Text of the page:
Larry Jordan: One of the interesting times of the year that we’re living in as we move from last year and this year with New Years it gives us a chance to look back and look forward. Last week we invited all of our key regulars on the show to talk about what the highlights were from 2014, and what they’re looking forward to for 2015. If you wear your effects creator hat, what were some of the highlights of 2014? Was it hardware, was it software? Was it new trends in effects? And I’m going to ask you the same thing looking forward to 2015, what are you looking forward to?
Boris Yamnitsky: Yes. 2014, well, first we saw a big move into high resolution video which, for us, always means better quality visual effects and, actually, it’s supporting the high resolution such as 4K and, as you know, Avid has just released their 4K workflow, which we are very excited about.
Mike Horton: Finally!
Boris Yamnitsky: Yes! Absolutely, and so for us this was a major move, major step. It’s a very exciting direction. But for 2015, you know, we just started. I really have to see what’s going on this year.
Larry Jordan: That’s true, but what are you thinking that the big changes that are going to affect effects? Is it going to be in software, is it going to be hardware? Is it going to be GPU support, greater GPU support? What trends are you keeping your eye on?
Boris Yamnitsky: It’s definitely a race to the GPU, to the graphics card with every piece of software we deal with today and we are no exception. There is a new OpenCL standard that’s moving, that is pretty much becoming the platform for the cross-platform acceleration, hardware acceleration, and the benefit of that is that it actually is cross-platform, including NVIDIA, ATI, even Intel graphics, so it is a very significant platform.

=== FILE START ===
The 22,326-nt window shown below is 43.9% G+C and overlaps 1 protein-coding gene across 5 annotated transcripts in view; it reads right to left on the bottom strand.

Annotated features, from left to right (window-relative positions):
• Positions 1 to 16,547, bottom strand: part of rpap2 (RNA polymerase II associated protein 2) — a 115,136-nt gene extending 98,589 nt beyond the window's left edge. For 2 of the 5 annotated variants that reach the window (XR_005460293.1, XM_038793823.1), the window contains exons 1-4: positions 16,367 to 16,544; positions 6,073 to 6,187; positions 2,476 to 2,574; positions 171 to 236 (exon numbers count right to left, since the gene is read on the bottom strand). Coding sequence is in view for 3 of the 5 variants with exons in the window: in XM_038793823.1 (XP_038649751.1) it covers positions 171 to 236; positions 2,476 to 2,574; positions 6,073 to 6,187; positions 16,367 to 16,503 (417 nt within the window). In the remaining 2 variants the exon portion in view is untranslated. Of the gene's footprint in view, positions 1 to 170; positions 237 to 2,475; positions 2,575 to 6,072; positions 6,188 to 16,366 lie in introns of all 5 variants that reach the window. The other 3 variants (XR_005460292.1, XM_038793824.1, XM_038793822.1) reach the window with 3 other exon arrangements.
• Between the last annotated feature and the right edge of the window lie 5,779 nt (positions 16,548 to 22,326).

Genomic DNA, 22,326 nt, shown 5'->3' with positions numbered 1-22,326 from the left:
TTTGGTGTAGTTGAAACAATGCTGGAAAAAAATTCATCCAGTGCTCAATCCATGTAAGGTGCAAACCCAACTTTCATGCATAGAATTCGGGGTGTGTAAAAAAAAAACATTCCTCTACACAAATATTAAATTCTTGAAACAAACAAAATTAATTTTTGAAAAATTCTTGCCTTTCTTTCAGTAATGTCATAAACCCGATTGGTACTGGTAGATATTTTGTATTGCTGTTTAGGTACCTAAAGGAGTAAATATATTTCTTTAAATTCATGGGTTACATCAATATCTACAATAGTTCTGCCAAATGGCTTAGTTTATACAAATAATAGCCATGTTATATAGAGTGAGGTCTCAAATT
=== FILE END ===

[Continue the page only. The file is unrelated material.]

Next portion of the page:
Michael Horton: Oh wow! Did you know that, Larry?
Larry Jordan: No.
Michael Horton: I didn’t know that, either. What is that?
Boris Yamnitsky: OpenCL, that’s open to air acronym, yes. We had OpenGL, OpenCL, Open whatever!
Mike Horton: All these acronyms!
Larry Jordan: Another debate that’s been going on, I get email from a variety of different effects companies and there’s two sides to creating effects. One is node-based effects, similar to what AutoDesk does and there are others which are slider-based, for the lack of a better term, which is similar to what Continuum Complete is. Is there a significant advantage of one interface over the other from an effects creation point of view?
Boris Yamnitsky: Yes. These are just two different ways to think about visual effects and, you know, maybe a slightly more complicated way is the graph-based approach, which you really have to wrap your head around it and maybe a more approachable VFX solution is just to use simple sliders and colour chips that do the magic. So there is no right or wrong here, these are just two different approaches.
Larry Jordan: Have you done any tests with some of your products to switch to a node based compositing engine?